Between a wok and a hot plate: a quick vegetable (and more) stir fry

“Worldly and amusing, and a gifted mimic, ‘Kip’ Fadiman was a successful author, critic, translator, columnist, publisher and broad­caster, valued both for his erudite charm and his good-natured wordplay (‘between a wok and a hot plate’).”

Anne Fadiman, Slightly Foxed

There are a number of dishes which are just made for using up leftovers: salad; pilaf; curry; risotto; soup….even omelettes and quiches can take all kinds of convenient fillings.  And then there is the all-purpose stir fry.

The only snag with the stir fry is that, unlike soups and curries, it doesn’t suit elderly leftovers. It’s better for spankingly fresh ingredients – glut from the kitchen garden, one’s own, or from a vegetable box. But on the plus side it takes just minutes to make, no hours of cooking, blending etc.

This isn’t really a recipe, it’s more of a technique. I’ve given lots of ideas for substitution, but the main concept is that a stir fry should harmoniously unite textures (if you can’t find sugar snaps, make sure you have a bit of crunchy carrot); flavours (if you can’t find sugar snaps, incorporate the sweetness with peas); and colour (red pepper is a very good source of ‘red’ – tomatoes aren’t too good in stir fries, they are too mushy). Pretty much essential, though, is garlic. As Fuschia Dunlop, writing in The Financial Times, comments:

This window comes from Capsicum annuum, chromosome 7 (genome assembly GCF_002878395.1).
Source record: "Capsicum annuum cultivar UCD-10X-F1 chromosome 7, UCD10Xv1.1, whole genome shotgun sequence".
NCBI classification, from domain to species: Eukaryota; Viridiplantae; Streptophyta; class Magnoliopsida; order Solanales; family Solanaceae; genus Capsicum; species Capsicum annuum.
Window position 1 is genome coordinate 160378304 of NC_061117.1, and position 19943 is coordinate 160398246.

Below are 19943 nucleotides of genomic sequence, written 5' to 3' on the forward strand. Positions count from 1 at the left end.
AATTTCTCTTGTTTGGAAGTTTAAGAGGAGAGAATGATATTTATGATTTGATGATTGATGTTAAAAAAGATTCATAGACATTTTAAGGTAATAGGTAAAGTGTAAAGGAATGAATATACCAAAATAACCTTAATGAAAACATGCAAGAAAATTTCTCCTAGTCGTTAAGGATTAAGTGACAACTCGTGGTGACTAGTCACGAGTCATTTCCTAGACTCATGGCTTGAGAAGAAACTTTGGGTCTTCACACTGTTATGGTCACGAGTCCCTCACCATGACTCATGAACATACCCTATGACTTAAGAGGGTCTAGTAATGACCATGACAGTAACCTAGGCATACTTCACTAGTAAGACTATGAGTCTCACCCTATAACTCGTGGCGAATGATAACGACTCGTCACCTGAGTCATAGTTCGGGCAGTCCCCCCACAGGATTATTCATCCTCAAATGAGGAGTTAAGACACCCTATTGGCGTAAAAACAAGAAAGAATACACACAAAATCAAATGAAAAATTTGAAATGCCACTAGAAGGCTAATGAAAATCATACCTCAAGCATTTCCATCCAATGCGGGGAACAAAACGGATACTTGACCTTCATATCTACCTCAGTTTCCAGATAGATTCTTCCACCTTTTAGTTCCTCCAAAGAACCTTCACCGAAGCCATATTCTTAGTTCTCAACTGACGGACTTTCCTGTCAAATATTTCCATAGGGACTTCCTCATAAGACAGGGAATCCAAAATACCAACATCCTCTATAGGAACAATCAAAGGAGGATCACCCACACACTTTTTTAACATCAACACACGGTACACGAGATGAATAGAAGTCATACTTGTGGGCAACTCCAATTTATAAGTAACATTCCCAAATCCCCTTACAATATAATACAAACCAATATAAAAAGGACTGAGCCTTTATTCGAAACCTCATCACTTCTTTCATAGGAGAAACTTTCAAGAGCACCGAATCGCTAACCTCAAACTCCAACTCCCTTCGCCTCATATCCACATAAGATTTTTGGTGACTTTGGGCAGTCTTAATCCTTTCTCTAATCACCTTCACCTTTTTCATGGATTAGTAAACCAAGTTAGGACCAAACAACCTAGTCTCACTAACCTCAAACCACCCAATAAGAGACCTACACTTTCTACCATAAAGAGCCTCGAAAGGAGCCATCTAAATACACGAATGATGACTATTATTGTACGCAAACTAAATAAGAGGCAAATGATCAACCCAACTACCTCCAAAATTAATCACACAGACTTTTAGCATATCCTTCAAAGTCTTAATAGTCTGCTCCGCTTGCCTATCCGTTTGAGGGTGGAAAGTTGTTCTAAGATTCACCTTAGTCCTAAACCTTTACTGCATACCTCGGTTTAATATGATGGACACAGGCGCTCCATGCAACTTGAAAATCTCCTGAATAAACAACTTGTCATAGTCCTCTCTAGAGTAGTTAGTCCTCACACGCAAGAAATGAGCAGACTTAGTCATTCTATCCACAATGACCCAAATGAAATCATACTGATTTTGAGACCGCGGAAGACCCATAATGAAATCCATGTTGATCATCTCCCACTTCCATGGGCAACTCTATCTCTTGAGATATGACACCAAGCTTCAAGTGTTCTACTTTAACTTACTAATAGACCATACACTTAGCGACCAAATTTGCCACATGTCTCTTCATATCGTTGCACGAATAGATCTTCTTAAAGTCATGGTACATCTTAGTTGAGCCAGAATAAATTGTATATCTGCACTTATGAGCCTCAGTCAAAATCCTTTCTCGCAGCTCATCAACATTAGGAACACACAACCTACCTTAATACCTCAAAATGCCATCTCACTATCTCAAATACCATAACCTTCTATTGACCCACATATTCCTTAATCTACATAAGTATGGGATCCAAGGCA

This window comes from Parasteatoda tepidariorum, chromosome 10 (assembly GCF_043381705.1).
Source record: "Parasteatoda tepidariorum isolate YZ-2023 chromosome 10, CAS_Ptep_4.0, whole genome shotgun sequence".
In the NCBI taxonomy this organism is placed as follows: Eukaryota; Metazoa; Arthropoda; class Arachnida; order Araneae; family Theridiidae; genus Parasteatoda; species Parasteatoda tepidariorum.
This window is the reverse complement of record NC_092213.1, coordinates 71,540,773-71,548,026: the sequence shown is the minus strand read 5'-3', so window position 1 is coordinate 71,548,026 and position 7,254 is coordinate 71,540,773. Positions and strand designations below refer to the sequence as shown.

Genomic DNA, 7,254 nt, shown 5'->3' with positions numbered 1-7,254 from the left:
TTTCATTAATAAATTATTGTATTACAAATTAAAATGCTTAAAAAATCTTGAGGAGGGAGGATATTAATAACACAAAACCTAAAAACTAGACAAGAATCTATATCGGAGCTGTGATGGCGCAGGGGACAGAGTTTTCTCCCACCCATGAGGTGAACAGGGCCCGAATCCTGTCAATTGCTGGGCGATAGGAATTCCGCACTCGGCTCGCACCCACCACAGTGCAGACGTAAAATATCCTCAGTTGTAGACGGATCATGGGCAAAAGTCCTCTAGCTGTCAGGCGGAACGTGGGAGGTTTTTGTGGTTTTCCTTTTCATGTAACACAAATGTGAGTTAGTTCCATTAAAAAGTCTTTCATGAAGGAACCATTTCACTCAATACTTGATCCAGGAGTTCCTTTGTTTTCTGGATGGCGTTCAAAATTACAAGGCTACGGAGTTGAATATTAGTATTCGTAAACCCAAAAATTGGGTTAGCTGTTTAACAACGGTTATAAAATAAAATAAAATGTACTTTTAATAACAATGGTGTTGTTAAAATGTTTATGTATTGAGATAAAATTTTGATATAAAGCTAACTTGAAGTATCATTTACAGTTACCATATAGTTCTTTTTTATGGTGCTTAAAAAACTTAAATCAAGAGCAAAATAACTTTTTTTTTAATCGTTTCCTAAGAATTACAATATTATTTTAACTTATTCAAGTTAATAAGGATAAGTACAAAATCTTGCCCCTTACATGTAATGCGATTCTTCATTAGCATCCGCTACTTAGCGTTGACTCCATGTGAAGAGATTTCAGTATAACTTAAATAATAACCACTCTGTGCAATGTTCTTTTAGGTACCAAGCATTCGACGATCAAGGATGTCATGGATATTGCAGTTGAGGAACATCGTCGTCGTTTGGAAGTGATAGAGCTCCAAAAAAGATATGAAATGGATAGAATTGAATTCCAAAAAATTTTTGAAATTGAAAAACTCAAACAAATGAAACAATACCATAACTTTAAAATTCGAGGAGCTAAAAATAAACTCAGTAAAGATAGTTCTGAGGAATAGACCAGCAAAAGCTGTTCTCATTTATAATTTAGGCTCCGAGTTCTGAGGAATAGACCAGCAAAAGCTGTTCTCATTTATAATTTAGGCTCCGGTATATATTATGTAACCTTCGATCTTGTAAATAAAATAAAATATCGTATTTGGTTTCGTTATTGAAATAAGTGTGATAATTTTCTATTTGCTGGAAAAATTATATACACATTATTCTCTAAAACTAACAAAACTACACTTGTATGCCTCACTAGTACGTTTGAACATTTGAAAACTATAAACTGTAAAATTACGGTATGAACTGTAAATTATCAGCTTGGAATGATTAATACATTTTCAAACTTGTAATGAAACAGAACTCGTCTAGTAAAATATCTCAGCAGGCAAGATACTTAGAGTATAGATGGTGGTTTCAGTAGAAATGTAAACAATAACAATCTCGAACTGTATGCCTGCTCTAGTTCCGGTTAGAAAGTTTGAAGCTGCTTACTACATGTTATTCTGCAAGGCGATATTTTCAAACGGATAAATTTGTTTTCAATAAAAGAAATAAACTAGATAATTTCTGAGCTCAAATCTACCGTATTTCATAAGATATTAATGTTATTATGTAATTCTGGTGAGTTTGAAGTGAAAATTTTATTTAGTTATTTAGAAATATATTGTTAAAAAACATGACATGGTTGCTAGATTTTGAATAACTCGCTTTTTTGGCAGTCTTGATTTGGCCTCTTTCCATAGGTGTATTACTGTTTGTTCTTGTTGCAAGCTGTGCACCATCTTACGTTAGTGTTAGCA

“When you sniff the air above the wok as you sizzle chopped garlic in oil at the start of a Chinese recipe, you are witnessing a suite of chemical reactions in which unstable sulphur compounds react with one another, producing new flavours and smells.” 

The version I give below is a vegetable stir fry, but obviously very thin strips of beef go well, as do bits of bacon – fry these first to cook through, then add the vegetables.

The aim of this recipe is to offer another fall-back dish to the armoury of the busy foodie. It is NOT intended to be ‘authentic’, although there are two nods to the Asiatic roots: the use of the wok; and the soy sauce. Both make a huge difference to the result.

With regard to the wok, I use one with a flat base because, unlike in Asia, my hob is flat. I have invested (yes, invested… it’s expensive) in a Samuel Groves classic stainless steel tri-ply non-stick wok, a veritable Rolls Royce of woks.

For the soy sauce, I use the wonderfully rich and thick Lee Kum Kee premium dark (follow this link for more on that).

Over to you!

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